Rebuilding of Jacksonville Beach Pier should begin in November
$9.88 million contract gives Hal Jones 2 years to repair hurricane damage
JACKSONVILLE, Fla. – The city has awarded a $9.88 million contract to repair and rebuild the Jacksonville Beach Pier has been mostly closed after sustaining damage in Hurricane Matthew in 2016 and Irma in 2017.
The focal point and beloved landmark in Jacksonville Beach has not been what it used to be.
"At low tide, we don't have much water, so we don't have much space. So not a lot of people come out like it used to be. It used to be crowded -- elbow room only -- and that's when it was fun -- pulling up fish, having fish stories, the tourists watching you, all that good stuff," fisherman Michael Convington said Friday.
After the hurricanes caused significant damage in back-to-back years, destroying about half of the structure, the city made repairs to some of the pier. Currently, about half of it is open to people who want to come out to fish or take in the beautiful sites.
But the big rebuild job went to contact and the contract was awarded last week to Hal Jones Contractor, a Jacksonville-based division of Vecellio and Grogan Inc. If the contract can be executed by next month, repairs would begin in November and be completed by November 2021.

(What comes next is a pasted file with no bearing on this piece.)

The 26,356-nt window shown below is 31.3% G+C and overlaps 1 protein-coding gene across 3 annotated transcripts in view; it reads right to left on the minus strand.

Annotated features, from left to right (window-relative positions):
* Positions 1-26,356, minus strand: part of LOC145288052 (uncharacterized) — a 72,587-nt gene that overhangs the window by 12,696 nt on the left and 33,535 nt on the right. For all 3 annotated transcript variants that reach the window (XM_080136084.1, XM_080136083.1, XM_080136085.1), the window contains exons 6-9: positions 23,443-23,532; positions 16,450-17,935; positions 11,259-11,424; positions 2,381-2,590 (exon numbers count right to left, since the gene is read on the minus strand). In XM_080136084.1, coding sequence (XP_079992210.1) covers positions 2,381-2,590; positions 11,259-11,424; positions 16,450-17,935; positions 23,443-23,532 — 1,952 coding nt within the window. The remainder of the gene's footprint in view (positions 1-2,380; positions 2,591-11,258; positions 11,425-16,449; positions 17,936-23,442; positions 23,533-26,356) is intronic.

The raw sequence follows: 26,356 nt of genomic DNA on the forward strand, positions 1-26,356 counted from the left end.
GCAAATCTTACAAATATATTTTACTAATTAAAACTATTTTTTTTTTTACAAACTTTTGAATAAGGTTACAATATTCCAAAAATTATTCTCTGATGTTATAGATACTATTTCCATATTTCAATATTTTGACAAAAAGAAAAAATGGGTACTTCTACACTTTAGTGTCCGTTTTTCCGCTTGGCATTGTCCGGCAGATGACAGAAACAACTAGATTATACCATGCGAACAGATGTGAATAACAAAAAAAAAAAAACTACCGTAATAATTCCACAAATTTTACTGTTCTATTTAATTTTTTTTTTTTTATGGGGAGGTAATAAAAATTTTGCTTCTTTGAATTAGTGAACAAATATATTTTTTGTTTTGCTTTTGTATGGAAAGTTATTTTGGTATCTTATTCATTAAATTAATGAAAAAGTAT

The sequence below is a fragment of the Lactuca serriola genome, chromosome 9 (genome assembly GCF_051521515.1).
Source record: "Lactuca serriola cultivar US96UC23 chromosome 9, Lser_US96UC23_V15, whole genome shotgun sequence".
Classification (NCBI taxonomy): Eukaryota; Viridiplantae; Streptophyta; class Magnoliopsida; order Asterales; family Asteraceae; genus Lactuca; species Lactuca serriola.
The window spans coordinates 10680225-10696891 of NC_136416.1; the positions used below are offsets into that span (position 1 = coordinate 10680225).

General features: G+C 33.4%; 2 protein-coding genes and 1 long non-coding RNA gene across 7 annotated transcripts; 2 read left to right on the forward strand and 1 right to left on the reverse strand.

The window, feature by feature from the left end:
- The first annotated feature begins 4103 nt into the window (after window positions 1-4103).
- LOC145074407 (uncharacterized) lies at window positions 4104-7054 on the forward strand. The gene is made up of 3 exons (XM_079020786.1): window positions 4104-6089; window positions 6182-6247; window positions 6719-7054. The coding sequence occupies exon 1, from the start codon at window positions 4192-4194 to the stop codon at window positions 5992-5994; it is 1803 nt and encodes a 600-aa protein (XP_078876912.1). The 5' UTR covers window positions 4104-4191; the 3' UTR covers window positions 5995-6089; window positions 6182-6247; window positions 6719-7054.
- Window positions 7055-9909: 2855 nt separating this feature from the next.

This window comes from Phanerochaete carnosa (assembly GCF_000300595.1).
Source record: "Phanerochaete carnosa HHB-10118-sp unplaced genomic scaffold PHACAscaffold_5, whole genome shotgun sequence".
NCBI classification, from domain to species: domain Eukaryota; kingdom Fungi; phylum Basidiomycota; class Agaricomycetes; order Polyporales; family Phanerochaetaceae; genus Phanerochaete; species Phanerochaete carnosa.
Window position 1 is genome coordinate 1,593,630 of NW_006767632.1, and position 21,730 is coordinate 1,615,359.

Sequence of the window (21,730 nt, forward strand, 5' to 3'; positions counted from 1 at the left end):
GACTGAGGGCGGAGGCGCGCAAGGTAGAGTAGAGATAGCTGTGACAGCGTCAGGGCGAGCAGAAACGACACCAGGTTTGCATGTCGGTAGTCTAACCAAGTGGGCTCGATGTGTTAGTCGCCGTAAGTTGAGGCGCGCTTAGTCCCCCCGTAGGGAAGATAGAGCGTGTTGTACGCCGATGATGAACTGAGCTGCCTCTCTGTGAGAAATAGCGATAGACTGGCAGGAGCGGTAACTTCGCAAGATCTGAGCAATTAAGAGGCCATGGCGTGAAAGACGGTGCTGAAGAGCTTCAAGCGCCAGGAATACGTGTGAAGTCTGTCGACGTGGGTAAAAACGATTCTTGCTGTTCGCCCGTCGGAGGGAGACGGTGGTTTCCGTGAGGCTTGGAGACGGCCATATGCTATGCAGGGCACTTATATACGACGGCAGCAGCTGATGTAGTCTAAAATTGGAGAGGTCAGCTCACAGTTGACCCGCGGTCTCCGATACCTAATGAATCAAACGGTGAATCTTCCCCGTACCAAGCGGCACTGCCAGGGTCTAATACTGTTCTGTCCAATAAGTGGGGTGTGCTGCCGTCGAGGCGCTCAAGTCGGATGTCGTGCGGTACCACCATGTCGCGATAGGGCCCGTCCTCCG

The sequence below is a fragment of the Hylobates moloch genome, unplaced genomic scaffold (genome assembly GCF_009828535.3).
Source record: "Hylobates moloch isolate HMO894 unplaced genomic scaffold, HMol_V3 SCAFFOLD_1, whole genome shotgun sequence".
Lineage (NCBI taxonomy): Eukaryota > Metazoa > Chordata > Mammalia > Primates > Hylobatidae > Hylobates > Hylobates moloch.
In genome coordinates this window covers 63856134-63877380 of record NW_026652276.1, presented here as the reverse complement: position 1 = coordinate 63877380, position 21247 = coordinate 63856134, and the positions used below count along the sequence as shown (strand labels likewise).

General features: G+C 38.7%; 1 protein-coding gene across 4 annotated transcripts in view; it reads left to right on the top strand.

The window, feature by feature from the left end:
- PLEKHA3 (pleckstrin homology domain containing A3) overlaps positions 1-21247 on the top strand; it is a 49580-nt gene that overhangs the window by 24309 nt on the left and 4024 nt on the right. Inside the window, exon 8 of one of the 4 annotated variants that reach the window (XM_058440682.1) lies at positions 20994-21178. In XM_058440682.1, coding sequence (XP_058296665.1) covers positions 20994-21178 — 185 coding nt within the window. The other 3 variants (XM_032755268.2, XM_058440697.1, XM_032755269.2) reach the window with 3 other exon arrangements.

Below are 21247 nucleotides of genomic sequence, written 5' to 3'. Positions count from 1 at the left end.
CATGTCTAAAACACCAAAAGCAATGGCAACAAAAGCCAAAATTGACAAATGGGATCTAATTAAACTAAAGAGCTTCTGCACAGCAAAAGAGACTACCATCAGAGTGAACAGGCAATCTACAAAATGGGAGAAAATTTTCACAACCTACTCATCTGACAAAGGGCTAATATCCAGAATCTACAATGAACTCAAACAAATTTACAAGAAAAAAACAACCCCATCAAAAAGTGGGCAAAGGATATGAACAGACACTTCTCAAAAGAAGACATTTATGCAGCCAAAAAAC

"Can't wait," beaches resident Rolando Salinas said.
Though some residents want a quick fix, beaches community activist and blogger Chuck McCue said patience will pay off, eventually.
"Of course, in this instant, give-it-to-me now society, everybody wants to push a button and poof a pier will appear," McCue said. "It’s an investment. I would rather see it built right, built correctly and built strong and take two years than build it and have to build again like we’re doing now."
The project includes removing damaged sections 12 to 25 from the pier and rebuilding it to its original 34-section length. The contractor will also rebuild and cap some of the pier’s concrete structure piles and install wood deck panels, lighting, plumbing and fire protection.
Hal Jones’ project cost was about $1.98 million higher than the city’s $8 million estimate for the project, but its bid was the lowest of three received by the city. Superior Construction Company Southeast LLC of Jacksonville bid $13.18 million and Miami-based Continental Heavy Civil Corp bid $14.45 million.
An addendum to the request for proposals for the project outlines several construction mandates from the Florida Department of Environmental Protection for construction near beach dunes.
According to the addendum, Hal Jones will work from a temporary trestle extended from the public parking lot on Fourth Avenue North over the dunes to the end of the construction area.
Although no equipment will be allowed on the restored dunes, the addendum says “some temporary, localized reshaping of the dunes will be allowed” but restoration, including vegetation, will be required.
The contractors will also be responsible for removing and replacing two benches for pier users.
Hal Jones Contractor had not returned News4Jax's call, requesting comment, as of Friday afternoon.
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